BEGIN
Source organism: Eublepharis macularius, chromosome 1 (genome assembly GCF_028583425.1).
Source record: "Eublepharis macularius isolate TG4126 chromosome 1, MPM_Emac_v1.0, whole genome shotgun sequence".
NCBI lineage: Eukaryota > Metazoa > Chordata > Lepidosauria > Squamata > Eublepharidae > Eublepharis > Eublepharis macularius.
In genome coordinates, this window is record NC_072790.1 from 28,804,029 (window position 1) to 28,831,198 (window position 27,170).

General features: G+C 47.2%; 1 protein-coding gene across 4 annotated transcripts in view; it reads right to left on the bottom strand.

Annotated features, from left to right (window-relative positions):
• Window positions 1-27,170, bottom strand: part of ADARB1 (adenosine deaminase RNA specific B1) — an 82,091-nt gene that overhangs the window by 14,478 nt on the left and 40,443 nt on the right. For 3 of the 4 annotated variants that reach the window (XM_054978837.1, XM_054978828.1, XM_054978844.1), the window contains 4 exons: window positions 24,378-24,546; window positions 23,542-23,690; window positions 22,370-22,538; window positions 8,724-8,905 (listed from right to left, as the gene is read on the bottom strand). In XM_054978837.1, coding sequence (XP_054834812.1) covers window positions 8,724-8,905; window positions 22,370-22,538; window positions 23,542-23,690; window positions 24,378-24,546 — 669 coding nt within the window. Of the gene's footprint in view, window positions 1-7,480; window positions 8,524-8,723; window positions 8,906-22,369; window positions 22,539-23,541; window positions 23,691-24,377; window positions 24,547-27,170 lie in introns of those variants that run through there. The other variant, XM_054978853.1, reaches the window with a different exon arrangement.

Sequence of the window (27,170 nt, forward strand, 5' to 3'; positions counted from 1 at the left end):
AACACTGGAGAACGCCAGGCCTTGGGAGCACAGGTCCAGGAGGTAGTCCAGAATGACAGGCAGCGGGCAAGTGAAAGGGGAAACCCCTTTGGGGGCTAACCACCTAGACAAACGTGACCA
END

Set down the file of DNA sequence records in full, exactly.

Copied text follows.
Source organism: Eublepharis macularius, chromosome 1 (genome assembly GCF_028583425.1).
Source record: "Eublepharis macularius isolate TG4126 chromosome 1, MPM_Emac_v1.0, whole genome shotgun sequence".
NCBI lineage: Eukaryota > Metazoa > Chordata > Lepidosauria > Squamata > Eublepharidae > Eublepharis > Eublepharis macularius.
In genome coordinates, this window is record NC_072790.1 from 28,804,029 (window position 1) to 28,831,198 (window position 27,170).

General features: G+C 47.2%; 1 protein-coding gene across 4 annotated transcripts in view; it reads right to left on the bottom strand.

Annotated features, from left to right (window-relative positions):
• Window positions 1-27,170, bottom strand: part of ADARB1 (adenosine deaminase RNA specific B1) — an 82,091-nt gene that overhangs the window by 14,478 nt on the left and 40,443 nt on the right. For 3 of the 4 annotated variants that reach the window (XM_054978837.1, XM_054978828.1, XM_054978844.1), the window contains 4 exons: window positions 24,378-24,546; window positions 23,542-23,690; window positions 22,370-22,538; window positions 8,724-8,905 (listed from right to left, as the gene is read on the bottom strand). In XM_054978837.1, coding sequence (XP_054834812.1) covers window positions 8,724-8,905; window positions 22,370-22,538; window positions 23,542-23,690; window positions 24,378-24,546 — 669 coding nt within the window. Of the gene's footprint in view, window positions 1-7,480; window positions 8,524-8,723; window positions 8,906-22,369; window positions 22,539-23,541; window positions 23,691-24,377; window positions 24,547-27,170 lie in introns of those variants that run through there. The other variant, XM_054978853.1, reaches the window with a different exon arrangement.

Sequence of the window (27,170 nt, forward strand, 5' to 3'; positions counted from 1 at the left end):
AACACTGGAGAACGCCAGGCCTTGGGAGCACAGGTCCAGGAGGTAGTCCAGAATGACAGGCAGCGGGCAAGTGAAAGGGGAAACCCCTTTGGGGGCTAACCACCTAGACAAACGTGACCA